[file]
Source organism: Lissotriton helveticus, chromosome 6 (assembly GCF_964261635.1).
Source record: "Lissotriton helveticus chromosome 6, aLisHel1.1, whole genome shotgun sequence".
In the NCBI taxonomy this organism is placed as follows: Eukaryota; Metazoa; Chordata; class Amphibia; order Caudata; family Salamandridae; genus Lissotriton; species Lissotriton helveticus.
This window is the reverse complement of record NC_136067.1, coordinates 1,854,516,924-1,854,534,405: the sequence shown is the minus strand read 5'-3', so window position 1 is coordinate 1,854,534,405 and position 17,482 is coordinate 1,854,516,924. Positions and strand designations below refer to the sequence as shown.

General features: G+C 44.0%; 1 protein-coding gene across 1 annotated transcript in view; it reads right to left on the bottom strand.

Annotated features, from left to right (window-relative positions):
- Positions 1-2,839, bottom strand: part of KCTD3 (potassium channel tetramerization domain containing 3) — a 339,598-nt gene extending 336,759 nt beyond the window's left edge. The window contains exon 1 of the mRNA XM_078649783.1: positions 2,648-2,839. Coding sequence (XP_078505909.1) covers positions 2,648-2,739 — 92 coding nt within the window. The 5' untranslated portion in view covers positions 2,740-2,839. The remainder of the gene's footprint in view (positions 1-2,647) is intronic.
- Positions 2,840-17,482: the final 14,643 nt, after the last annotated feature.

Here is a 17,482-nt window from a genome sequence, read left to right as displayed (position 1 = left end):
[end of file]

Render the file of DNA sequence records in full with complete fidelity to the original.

Source organism: Lissotriton helveticus, chromosome 6 (assembly GCF_964261635.1).
Source record: "Lissotriton helveticus chromosome 6, aLisHel1.1, whole genome shotgun sequence".
In the NCBI taxonomy this organism is placed as follows: Eukaryota; Metazoa; Chordata; class Amphibia; order Caudata; family Salamandridae; genus Lissotriton; species Lissotriton helveticus.
This window is the reverse complement of record NC_136067.1, coordinates 1,854,516,924-1,854,534,405: the sequence shown is the minus strand read 5'-3', so window position 1 is coordinate 1,854,534,405 and position 17,482 is coordinate 1,854,516,924. Positions and strand designations below refer to the sequence as shown.

General features: G+C 44.0%; 1 protein-coding gene across 1 annotated transcript in view; it reads right to left on the bottom strand.

Annotated features, from left to right (window-relative positions):
- Positions 1-2,839, bottom strand: part of KCTD3 (potassium channel tetramerization domain containing 3) — a 339,598-nt gene extending 336,759 nt beyond the window's left edge. The window contains exon 1 of the mRNA XM_078649783.1: positions 2,648-2,839. Coding sequence (XP_078505909.1) covers positions 2,648-2,739 — 92 coding nt within the window. The 5' untranslated portion in view covers positions 2,740-2,839. The remainder of the gene's footprint in view (positions 1-2,647) is intronic.
- Positions 2,840-17,482: the final 14,643 nt, after the last annotated feature.

Here is a 17,482-nt window from a genome sequence, read left to right as displayed (position 1 = left end):